The South Australia Government's Chief Information Officer (CIO), Grantly Mailes, tended his resignation late last week, leaving the role after almost three years in the job.
"I'll be leaving at the end of January and taking a new role after a short holiday," Mailes said.
Mailes said the decision to end his time as CIO was due to a number of contributing factors; the timing suited him as he was approaching the end of a 3 year contract, and a promising new position had become available.
He was unable to provide details on his new employment but said it will be in his home state of Victoria, which will bring a welcome relief from almost three years of commuting from Melbourne to Adelaide for work.
"It's not the biggest commute I've done, before that I spent a long time being a management consultant and the role I am taking is back in consulting. I'll be spending a fair bit of time back in my home state for the first time in a long time," he said.
Mailes also explained that his work with the South Australian government was arriving at a logical break point. He said his departure from the job is on "excellent" terms.
"After 32 months we'll have gotten to a point where we've made some fairly big changes here, and at a strategic level we probably need a person with different skills around for long term implementation, and that just isn't me," he said.
One of the most significant projects under Mailes' charge was the SA government's Future ICT program, which replaced a 10-year long agreement the state government had with EDS on infrastructure.
"We've had a three to four year program to replace the EDS contract with multiple vendors. I've lived through most of it, and we're now in the final negotiations with the last of those contracts and we expect those to come to conclusion in a matter of weeks," he said.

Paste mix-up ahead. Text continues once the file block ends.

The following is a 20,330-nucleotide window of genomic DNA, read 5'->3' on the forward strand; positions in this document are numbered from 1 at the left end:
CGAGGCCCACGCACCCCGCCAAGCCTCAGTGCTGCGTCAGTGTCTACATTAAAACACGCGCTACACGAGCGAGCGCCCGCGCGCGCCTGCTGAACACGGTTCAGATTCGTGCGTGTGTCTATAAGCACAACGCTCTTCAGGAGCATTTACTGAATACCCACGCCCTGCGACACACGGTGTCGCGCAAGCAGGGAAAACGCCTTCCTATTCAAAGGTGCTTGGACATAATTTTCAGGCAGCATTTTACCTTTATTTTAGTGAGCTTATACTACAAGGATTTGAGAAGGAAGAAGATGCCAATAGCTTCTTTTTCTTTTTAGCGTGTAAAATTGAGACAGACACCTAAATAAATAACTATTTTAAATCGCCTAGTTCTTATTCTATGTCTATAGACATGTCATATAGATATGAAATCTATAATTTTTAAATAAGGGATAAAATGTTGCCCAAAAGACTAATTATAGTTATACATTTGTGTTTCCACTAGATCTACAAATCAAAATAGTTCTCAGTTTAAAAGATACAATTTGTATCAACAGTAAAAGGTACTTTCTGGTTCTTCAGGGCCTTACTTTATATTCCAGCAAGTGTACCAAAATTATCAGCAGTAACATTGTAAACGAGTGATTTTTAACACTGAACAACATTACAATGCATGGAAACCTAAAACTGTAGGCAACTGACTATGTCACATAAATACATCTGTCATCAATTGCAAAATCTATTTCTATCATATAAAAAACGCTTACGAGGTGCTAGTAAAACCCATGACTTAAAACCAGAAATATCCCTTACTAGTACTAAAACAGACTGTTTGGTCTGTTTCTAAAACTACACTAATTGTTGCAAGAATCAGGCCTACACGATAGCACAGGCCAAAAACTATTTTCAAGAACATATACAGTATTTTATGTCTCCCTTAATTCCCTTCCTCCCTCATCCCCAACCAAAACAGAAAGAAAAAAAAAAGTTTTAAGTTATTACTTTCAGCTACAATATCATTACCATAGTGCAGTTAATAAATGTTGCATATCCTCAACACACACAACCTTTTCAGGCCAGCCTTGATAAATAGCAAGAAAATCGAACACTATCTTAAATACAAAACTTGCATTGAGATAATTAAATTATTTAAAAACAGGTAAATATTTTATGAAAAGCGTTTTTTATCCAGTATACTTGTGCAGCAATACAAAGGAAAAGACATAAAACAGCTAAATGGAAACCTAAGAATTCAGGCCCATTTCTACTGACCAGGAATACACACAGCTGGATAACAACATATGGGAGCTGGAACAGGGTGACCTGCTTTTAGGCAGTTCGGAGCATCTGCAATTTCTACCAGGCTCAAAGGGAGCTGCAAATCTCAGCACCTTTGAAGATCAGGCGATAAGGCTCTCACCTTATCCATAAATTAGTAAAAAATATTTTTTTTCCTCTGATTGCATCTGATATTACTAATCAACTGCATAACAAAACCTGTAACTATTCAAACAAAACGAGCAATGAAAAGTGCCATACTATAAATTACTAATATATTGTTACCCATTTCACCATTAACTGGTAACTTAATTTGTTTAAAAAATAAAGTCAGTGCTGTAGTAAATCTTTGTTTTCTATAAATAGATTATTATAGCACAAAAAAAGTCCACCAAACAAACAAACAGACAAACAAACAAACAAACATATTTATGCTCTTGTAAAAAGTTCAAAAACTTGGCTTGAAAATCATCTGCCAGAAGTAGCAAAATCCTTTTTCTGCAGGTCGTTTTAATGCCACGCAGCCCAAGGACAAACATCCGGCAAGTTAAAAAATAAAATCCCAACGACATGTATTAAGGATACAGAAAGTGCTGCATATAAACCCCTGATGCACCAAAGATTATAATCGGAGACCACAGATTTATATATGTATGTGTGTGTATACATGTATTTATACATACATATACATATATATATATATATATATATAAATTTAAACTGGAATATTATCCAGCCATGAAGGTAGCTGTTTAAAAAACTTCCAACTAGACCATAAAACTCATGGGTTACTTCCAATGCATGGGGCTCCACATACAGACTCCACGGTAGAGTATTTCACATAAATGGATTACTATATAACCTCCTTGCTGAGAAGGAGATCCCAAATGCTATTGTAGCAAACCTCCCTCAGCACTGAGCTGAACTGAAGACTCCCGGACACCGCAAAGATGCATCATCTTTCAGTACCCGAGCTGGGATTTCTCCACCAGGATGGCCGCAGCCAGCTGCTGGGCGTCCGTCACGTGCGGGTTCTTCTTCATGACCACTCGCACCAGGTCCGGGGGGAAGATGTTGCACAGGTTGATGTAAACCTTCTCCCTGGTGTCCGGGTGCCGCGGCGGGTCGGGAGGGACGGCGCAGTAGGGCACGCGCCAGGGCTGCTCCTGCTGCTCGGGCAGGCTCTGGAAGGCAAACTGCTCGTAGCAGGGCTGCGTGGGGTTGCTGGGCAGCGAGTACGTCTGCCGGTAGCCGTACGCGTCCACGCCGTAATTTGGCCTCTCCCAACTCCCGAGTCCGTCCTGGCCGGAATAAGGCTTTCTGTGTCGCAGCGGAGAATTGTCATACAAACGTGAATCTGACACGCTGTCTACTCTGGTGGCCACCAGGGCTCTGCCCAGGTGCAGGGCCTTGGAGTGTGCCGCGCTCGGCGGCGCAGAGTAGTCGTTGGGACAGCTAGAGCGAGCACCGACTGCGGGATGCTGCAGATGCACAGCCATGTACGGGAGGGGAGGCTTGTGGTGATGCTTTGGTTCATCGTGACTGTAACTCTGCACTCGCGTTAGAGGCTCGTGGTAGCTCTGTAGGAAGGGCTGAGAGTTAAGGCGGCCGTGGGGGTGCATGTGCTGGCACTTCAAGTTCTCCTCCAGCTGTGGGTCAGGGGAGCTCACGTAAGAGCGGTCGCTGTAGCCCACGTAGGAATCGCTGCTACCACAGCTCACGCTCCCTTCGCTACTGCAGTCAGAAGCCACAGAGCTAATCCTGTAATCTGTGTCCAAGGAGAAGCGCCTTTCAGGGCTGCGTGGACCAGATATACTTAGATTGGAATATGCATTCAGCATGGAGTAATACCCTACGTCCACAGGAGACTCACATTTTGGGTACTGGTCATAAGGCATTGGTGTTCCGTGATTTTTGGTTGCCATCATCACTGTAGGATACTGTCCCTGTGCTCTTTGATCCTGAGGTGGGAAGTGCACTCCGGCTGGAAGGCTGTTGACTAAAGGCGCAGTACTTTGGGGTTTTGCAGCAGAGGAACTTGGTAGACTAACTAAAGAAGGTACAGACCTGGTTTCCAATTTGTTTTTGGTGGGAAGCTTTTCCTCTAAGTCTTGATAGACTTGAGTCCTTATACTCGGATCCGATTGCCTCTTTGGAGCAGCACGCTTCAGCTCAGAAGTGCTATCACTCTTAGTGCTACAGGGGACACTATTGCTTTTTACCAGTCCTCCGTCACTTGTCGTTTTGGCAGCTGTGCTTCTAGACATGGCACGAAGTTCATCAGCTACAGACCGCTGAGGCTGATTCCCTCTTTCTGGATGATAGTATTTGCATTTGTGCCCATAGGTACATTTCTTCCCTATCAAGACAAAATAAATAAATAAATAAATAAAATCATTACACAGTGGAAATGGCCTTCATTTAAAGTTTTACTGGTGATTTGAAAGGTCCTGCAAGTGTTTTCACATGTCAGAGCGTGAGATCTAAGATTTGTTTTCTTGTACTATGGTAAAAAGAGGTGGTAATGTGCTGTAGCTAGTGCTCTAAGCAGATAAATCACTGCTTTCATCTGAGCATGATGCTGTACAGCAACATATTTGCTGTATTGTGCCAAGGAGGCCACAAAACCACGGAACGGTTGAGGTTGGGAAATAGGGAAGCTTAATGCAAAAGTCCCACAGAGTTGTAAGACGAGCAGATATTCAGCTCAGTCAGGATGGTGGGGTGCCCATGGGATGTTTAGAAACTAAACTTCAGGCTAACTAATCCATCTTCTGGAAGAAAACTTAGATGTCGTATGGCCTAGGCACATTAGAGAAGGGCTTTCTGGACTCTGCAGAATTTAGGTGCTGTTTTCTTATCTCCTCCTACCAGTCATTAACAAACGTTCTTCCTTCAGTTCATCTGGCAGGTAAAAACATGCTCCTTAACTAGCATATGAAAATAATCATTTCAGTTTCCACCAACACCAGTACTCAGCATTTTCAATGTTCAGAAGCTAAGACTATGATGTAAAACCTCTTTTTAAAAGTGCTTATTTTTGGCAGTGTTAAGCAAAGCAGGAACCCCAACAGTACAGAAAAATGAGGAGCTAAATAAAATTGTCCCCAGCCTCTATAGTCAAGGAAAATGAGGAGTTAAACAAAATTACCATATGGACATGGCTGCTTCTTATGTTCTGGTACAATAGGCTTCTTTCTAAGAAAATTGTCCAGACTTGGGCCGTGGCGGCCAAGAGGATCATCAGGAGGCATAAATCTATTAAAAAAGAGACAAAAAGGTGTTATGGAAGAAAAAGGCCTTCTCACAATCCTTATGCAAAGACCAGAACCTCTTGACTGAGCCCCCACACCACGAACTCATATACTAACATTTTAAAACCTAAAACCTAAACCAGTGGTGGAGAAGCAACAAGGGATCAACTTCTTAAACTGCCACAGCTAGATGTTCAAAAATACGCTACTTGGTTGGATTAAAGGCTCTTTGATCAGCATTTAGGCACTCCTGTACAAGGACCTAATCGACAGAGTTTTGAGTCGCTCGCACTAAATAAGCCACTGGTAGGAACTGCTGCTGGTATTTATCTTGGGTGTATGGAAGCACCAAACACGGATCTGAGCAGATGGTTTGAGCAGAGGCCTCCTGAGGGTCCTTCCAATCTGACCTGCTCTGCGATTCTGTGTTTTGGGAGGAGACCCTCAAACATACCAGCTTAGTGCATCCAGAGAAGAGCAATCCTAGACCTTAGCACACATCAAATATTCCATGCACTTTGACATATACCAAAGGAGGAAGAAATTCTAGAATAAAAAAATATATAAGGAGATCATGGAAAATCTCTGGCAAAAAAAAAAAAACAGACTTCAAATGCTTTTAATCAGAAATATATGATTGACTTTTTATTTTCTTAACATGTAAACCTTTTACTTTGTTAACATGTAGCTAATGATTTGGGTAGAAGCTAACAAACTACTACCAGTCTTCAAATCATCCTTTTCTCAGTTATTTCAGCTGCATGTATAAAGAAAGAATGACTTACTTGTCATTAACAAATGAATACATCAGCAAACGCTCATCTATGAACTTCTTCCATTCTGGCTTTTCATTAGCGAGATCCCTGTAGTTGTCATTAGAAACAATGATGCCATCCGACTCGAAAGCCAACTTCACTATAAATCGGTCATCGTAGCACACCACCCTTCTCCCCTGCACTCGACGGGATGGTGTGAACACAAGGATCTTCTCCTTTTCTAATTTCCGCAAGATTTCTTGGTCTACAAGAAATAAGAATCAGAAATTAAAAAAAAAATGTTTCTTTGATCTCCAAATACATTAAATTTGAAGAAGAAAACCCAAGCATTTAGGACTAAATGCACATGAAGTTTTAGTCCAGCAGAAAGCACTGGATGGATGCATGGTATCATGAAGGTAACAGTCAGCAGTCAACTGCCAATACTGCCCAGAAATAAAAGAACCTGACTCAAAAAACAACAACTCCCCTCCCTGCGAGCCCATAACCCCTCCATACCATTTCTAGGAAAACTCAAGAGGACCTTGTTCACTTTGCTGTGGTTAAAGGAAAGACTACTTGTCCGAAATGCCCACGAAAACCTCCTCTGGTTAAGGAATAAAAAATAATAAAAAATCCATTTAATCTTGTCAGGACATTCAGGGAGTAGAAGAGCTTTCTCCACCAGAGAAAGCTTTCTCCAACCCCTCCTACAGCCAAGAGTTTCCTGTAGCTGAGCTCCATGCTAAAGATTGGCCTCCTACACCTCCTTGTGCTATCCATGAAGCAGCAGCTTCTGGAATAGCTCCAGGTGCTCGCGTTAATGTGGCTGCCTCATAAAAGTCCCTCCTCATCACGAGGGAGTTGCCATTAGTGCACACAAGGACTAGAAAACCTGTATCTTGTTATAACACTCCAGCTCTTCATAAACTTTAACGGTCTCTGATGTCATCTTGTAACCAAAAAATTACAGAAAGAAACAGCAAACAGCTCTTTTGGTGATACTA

Mailes said he would look back on Future ICT as a "successful project that's delivered savings", adding that "it's time now for government to look at other parts of procurement, and there's a whole other story that we're heading into now".
Mailes believes his biggest accomplishment working with the South Australian government was achieving "a cultural and operational shift" in the way government thinks about IT and its contribution to service delivery.
"We released publicly our IT strategy about a month ago and some of that calls for some fairly large reforms that the sector has agreed to undertake, and I think that is probably the biggest thing - the cultural shift to accept fairly large transformational change in IT".
He said the South Australian government's office of the CIO will prepare a press announcement later in the week that will fully detail his decisions for moving on and his new role.
Mailes said no information was yet available on who would replace him.